United's New CEO Vows to End Disunity at Post-Merger Airline

Oscar Munoz

Oscar Munoz, chief executive officer of United Continental Holdings Inc.

Photographer: Wayne Slezak via United Continental Holdings Inc.
  • Munoz says he's heard employees' frustrations under Smisek
  • `It's time for a new day,' carrier's chief writes in letter

United Continental Holdings Inc.’s new chief executive officer, who was installed after his predecessor’s ouster, pledged to unite a workforce that’s still divided almost five years after the merger that created the airline.

In a letter to employees, Oscar Munoz promised consultations with workers before adopting any cost cuts and scrutiny of the use of management consultants. He said he’s heard workers’ skepticism in meetings since he succeeded Jeff Smisek on Sept. 8.

“I recognize that the journey hasn’t always been smooth and it won’t be fixed in a day,” Munoz said. “This is a marathon with a running start. I’m ready to take this team forward. It’s time for a new day. Come with me.”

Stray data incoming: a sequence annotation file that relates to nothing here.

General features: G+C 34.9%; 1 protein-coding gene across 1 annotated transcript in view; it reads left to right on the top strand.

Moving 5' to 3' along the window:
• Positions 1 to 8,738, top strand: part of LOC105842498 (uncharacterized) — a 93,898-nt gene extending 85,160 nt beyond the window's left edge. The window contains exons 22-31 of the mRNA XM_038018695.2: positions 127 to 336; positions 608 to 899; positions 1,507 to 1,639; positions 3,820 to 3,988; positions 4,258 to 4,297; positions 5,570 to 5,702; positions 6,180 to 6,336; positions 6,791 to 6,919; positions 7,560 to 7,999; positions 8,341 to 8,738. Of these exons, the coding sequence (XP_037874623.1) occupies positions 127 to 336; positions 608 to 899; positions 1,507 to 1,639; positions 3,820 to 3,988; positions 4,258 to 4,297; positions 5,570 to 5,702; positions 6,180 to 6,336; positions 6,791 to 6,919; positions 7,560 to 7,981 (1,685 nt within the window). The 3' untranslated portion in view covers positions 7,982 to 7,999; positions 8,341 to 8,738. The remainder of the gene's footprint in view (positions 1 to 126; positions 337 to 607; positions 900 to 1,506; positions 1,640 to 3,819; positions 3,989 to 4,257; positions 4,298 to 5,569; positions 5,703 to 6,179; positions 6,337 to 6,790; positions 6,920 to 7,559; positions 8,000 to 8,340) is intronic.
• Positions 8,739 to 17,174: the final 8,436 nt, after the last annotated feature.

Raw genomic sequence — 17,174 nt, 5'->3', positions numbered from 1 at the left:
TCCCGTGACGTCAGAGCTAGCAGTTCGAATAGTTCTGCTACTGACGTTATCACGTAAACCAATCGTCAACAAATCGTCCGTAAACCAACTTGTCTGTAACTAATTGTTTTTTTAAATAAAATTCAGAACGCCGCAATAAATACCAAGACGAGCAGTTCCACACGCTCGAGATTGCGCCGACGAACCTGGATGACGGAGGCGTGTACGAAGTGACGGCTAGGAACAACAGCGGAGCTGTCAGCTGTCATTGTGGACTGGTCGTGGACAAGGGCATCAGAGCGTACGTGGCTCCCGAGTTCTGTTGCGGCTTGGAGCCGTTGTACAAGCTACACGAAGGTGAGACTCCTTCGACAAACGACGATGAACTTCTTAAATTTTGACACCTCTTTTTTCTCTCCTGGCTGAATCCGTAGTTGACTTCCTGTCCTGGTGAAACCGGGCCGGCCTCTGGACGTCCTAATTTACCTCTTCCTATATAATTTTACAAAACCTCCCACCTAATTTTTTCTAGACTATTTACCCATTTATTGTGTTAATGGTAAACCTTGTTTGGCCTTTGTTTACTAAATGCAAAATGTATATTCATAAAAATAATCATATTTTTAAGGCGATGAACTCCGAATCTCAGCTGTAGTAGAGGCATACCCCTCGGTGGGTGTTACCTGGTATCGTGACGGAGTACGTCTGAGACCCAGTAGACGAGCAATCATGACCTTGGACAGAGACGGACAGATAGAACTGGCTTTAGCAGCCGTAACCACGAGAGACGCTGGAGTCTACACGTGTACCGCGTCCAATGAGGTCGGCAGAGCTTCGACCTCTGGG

Smisek had been the company’s only CEO since leading the 2010 tie-up between former United parent UAL Corp. and Continental Airlines. During his tenure, United trailed a benchmark industry stock index, couldn’t reach unified contracts for flight attendants and mechanics, struggled with on-time arrivals and suffered flight disruptions from computer failures this summer.

Already a United director, Munoz became president and CEO after the board replaced Smisek amid a government probe and an internal investigation into the airline’s dealings with the Port Authority of New York & New Jersey. The agency runs New Jersey’s Newark airport, a United hub.

Munoz’s letter related workers’ frustration at the company’s spotty performance in recent years, including an anecdote from a 25-year-veteran flight attendant who was near tears as she told him she was “tired of having to tell people I’m sorry.”

The CEO is new to running an airline but not to the intricacies of dealing with a large, unionized workforce. He previously served as president and chief operating officer of railroad giant CSX Corp. United had 84,000 workers as of June 30, according to data compiled by Bloomberg.

“We’ve heard that you want to be empowered to do good work with effective
tools,” Munoz wrote. “We will give you the right tools to deliver the service and reliability I know we are capable of.”

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